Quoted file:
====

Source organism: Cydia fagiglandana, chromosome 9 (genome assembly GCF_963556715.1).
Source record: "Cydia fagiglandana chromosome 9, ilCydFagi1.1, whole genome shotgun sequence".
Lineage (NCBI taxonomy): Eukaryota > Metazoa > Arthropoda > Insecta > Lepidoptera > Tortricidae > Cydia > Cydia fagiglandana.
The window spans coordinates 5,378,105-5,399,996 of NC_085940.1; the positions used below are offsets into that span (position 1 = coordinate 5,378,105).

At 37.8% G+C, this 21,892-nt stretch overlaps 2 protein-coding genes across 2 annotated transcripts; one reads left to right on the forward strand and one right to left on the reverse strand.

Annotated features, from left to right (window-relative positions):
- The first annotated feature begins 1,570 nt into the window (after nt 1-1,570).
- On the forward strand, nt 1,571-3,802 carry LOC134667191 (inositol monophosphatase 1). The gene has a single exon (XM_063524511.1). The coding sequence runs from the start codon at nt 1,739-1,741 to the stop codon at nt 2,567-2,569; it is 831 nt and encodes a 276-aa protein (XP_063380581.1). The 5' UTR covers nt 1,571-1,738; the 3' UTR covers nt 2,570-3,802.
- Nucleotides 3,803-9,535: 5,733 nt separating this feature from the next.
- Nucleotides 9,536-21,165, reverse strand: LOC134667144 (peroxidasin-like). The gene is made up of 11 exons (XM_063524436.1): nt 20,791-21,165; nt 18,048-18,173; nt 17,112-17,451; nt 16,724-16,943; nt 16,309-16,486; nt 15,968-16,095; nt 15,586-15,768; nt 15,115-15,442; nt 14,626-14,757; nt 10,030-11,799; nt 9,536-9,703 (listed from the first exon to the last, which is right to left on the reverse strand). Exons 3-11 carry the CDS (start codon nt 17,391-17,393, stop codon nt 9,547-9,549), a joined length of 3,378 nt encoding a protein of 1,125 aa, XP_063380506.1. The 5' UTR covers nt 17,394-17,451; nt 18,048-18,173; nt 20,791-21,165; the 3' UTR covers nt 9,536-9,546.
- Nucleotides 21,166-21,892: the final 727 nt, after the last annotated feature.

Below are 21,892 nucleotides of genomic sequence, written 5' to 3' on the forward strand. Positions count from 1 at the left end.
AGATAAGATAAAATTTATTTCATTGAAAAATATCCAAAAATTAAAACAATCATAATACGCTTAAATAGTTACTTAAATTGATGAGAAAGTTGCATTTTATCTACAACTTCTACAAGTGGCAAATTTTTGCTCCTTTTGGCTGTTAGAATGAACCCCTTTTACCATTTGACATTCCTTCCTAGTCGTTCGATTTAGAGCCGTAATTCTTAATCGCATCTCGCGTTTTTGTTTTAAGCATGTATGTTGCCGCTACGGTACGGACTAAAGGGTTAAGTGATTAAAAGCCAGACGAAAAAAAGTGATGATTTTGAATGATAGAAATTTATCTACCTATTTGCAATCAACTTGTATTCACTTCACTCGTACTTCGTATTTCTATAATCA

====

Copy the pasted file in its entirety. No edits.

Source organism: Cydia fagiglandana, chromosome 9 (genome assembly GCF_963556715.1).
Source record: "Cydia fagiglandana chromosome 9, ilCydFagi1.1, whole genome shotgun sequence".
Lineage (NCBI taxonomy): Eukaryota > Metazoa > Arthropoda > Insecta > Lepidoptera > Tortricidae > Cydia > Cydia fagiglandana.
The window spans coordinates 5,378,105-5,399,996 of NC_085940.1; the positions used below are offsets into that span (position 1 = coordinate 5,378,105).

At 37.8% G+C, this 21,892-nt stretch overlaps 2 protein-coding genes across 2 annotated transcripts; one reads left to right on the forward strand and one right to left on the reverse strand.

Annotated features, from left to right (window-relative positions):
- The first annotated feature begins 1,570 nt into the window (after nt 1-1,570).
- On the forward strand, nt 1,571-3,802 carry LOC134667191 (inositol monophosphatase 1). The gene has a single exon (XM_063524511.1). The coding sequence runs from the start codon at nt 1,739-1,741 to the stop codon at nt 2,567-2,569; it is 831 nt and encodes a 276-aa protein (XP_063380581.1). The 5' UTR covers nt 1,571-1,738; the 3' UTR covers nt 2,570-3,802.
- Nucleotides 3,803-9,535: 5,733 nt separating this feature from the next.
- Nucleotides 9,536-21,165, reverse strand: LOC134667144 (peroxidasin-like). The gene is made up of 11 exons (XM_063524436.1): nt 20,791-21,165; nt 18,048-18,173; nt 17,112-17,451; nt 16,724-16,943; nt 16,309-16,486; nt 15,968-16,095; nt 15,586-15,768; nt 15,115-15,442; nt 14,626-14,757; nt 10,030-11,799; nt 9,536-9,703 (listed from the first exon to the last, which is right to left on the reverse strand). Exons 3-11 carry the CDS (start codon nt 17,391-17,393, stop codon nt 9,547-9,549), a joined length of 3,378 nt encoding a protein of 1,125 aa, XP_063380506.1. The 5' UTR covers nt 17,394-17,451; nt 18,048-18,173; nt 20,791-21,165; the 3' UTR covers nt 9,536-9,546.
- Nucleotides 21,166-21,892: the final 727 nt, after the last annotated feature.

Below are 21,892 nucleotides of genomic sequence, written 5' to 3' on the forward strand. Positions count from 1 at the left end.
AGATAAGATAAAATTTATTTCATTGAAAAATATCCAAAAATTAAAACAATCATAATACGCTTAAATAGTTACTTAAATTGATGAGAAAGTTGCATTTTATCTACAACTTCTACAAGTGGCAAATTTTTGCTCCTTTTGGCTGTTAGAATGAACCCCTTTTACCATTTGACATTCCTTCCTAGTCGTTCGATTTAGAGCCGTAATTCTTAATCGCATCTCGCGTTTTTGTTTTAAGCATGTATGTTGCCGCTACGGTACGGACTAAAGGGTTAAGTGATTAAAAGCCAGACGAAAAAAAGTGATGATTTTGAATGATAGAAATTTATCTACCTATTTGCAATCAACTTGTATTCACTTCACTCGTACTTCGTATTTCTATAATCA